Strap

Custom Made, Replica Gilmour Guitar Strap by Martin Pryce

Bespoke

Another one for the wish list – but you never know. Gilmour’s strap was originally owned and used by Jimi Hendrix. It was bought by Dave Gilmour’s wife, and given to him for his 60th birthday. I can’t think of a better way to top off the overall look of my reproduction. Martyn has carried out restoration work on the original strap, and has therefore had a chance to do some proper research into his replica version. There are some cheaper copies available out in internet land – but I’m a great believer in getting the best quality possible, wherever possible. As with most things in life – you tend to get what you pay for.

Case

G&G Fender Stratocaster case (Reconditioned)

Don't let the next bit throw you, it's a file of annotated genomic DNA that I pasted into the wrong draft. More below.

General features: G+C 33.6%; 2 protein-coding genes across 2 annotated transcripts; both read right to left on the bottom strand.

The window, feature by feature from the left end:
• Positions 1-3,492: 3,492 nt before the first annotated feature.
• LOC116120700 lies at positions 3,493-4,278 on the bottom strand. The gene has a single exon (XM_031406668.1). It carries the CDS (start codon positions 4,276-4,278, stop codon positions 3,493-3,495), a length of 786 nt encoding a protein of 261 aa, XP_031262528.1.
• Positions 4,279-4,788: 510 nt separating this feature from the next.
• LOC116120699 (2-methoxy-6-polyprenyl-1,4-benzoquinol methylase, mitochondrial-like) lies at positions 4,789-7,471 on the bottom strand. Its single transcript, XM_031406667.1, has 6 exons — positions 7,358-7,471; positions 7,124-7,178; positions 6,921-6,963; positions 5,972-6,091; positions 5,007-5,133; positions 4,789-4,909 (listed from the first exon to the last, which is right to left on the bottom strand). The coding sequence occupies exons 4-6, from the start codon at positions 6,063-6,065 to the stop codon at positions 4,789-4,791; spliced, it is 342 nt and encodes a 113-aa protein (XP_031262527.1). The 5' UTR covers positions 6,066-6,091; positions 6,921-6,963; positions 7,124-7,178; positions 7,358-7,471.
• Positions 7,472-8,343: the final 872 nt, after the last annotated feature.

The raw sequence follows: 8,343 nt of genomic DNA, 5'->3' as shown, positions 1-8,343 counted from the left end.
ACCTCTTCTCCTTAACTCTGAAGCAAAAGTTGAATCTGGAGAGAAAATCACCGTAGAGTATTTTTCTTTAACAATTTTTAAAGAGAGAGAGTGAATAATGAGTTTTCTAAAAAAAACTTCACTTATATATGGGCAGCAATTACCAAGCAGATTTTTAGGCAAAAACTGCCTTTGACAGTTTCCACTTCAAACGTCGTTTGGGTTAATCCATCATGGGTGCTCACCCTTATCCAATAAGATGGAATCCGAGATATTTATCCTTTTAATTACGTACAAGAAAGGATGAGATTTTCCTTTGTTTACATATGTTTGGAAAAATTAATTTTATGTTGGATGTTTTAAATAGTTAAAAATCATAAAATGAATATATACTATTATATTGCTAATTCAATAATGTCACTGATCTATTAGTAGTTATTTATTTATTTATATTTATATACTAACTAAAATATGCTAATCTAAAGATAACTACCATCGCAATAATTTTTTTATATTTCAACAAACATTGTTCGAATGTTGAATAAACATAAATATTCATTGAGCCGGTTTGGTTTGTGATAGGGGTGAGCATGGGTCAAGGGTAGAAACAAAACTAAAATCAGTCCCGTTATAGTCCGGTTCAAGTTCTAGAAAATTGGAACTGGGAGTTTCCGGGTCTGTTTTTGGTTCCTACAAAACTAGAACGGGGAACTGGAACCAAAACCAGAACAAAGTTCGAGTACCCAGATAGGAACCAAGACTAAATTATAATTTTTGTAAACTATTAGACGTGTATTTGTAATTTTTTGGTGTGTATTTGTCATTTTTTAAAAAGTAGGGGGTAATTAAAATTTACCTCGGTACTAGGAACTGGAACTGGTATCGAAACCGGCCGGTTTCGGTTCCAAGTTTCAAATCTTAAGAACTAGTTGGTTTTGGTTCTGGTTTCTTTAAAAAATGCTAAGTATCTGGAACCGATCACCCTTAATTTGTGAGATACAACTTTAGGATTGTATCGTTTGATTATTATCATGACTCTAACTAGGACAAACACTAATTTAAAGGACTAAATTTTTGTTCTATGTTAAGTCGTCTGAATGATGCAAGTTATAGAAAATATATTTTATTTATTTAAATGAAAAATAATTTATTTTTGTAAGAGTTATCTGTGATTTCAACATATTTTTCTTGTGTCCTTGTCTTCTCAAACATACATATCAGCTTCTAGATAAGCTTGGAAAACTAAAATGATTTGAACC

I really like a nice vintage G&G case to house my Fenders. They are built to last and tend wear like a favourite jacket. In fact – a bit of wear often adds to the whole thing. The locks and catches are the bits that tend to get bent and trashed over the years, but it’s a shame to throw out a hand-built case just for the sake of a few bits of hardware. Replacements aren’t easily available in the UK, despite the fact that they were historically made and supplied to G&G by Cheney – a UK based manufacturer. However, G&G have now taken over the production and supply of these vital parts, and they are still available to purchase, albeit all the way from the USA. Overall – it’s well worth ordering up replacements and re-fitting some of the old G&G cases. It’s a relatively simple process which not only saves a bit of money – but also rescues an otherwise well built case, (and it’s character), from the rubbish heap. I recently picked up a couple of second hand, Fender branded, G&G cases to refit, and to replace some of the bulky Hiscox Lite Flite cases I’ve accumulated over the years. The G&G’s make the perfect home for my Fender projects, and the best example will be reserved to house the Black Strat project as it comes together.